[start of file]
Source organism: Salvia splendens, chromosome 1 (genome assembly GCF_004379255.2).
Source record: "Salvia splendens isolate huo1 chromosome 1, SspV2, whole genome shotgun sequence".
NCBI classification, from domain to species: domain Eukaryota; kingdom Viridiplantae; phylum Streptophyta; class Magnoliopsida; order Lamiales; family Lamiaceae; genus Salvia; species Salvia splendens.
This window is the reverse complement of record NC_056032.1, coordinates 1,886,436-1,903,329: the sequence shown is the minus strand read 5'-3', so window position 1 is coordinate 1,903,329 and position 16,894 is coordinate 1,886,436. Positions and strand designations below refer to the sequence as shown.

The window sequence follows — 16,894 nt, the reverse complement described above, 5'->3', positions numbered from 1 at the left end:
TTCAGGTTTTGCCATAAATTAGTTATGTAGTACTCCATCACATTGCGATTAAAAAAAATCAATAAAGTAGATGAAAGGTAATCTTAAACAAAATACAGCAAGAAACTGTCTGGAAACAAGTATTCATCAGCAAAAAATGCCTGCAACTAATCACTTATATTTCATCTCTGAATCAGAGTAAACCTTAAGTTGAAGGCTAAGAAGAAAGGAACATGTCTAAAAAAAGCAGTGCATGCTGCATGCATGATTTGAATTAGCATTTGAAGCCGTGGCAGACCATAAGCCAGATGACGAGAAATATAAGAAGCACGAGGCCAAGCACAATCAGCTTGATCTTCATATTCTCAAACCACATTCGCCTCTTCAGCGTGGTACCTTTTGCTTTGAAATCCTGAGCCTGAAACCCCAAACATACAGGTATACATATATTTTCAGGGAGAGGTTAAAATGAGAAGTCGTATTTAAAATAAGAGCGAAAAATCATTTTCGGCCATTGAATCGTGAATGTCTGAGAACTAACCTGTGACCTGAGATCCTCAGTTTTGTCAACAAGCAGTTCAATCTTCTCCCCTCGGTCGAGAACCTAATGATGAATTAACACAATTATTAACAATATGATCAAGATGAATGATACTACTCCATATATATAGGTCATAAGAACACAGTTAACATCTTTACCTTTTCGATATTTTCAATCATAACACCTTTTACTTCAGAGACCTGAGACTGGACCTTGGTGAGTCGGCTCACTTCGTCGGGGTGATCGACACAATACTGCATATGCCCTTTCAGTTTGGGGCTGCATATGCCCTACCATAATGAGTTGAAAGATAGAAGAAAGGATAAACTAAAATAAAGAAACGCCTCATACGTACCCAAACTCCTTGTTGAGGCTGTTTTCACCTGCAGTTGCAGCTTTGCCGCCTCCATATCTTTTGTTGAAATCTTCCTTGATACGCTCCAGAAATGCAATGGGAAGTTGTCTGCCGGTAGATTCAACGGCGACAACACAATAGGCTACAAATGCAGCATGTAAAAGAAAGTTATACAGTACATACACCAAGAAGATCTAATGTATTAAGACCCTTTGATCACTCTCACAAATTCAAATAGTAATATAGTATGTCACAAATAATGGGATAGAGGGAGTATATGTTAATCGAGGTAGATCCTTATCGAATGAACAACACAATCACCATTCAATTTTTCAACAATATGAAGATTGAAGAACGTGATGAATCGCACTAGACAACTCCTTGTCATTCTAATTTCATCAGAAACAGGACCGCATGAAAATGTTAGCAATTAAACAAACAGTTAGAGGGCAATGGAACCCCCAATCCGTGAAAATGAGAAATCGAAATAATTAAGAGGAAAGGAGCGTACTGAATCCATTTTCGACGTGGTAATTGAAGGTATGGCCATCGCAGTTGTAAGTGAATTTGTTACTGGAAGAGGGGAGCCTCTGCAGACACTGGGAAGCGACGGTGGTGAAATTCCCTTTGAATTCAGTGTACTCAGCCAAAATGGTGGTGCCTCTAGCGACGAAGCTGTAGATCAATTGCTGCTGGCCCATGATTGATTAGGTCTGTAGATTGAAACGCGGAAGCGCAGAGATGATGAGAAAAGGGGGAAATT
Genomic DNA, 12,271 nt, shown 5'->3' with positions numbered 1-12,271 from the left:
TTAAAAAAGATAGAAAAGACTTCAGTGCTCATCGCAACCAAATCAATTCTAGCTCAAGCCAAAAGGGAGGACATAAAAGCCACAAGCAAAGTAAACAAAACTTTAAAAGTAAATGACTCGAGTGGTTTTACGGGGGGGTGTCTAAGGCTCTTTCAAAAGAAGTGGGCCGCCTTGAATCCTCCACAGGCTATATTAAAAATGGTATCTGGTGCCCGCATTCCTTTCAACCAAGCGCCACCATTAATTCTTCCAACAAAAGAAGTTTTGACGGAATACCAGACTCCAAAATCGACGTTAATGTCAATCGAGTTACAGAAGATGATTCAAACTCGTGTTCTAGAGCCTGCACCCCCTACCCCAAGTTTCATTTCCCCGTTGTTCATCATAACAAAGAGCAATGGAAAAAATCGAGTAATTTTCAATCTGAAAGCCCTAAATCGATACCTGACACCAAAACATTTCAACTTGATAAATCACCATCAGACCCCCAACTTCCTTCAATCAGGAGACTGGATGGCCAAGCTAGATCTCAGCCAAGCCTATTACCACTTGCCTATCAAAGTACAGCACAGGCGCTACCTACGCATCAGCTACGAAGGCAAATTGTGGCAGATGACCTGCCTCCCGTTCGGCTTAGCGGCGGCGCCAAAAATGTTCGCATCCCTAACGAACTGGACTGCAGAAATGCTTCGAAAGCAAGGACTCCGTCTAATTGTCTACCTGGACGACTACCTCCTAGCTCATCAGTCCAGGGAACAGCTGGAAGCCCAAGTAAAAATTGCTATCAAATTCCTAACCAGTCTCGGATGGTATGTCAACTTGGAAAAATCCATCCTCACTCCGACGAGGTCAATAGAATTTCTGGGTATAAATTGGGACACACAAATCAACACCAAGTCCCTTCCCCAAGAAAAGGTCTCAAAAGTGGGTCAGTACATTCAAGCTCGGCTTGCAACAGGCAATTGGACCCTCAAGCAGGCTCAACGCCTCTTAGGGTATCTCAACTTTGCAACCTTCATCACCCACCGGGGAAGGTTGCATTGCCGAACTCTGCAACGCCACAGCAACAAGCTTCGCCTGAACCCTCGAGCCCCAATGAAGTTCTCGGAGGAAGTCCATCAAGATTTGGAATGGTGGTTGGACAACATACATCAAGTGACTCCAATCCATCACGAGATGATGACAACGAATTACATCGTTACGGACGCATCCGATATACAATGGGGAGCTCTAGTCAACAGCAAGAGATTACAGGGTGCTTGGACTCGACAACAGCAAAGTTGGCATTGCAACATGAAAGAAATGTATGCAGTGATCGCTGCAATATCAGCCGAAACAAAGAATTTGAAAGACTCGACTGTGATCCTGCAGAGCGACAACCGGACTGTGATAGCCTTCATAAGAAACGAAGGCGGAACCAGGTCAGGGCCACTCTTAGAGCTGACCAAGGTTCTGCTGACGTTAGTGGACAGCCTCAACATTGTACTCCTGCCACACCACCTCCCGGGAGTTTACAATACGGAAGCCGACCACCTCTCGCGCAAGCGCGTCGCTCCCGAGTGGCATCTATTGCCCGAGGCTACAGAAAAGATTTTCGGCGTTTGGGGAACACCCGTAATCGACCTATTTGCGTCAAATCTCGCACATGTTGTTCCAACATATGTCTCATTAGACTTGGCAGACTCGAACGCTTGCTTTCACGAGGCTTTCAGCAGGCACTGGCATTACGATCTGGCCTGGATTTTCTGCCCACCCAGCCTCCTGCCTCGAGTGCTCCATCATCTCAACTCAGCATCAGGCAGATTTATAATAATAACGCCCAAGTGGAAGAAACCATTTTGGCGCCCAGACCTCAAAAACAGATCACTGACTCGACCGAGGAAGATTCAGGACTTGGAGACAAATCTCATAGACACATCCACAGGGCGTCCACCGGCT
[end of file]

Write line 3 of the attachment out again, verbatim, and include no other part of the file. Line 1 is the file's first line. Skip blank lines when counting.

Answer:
NCBI classification, from domain to species: domain Eukaryota; kingdom Viridiplantae; phylum Streptophyta; class Magnoliopsida; order Lamiales; family Lamiaceae; genus Salvia; species Salvia splendens.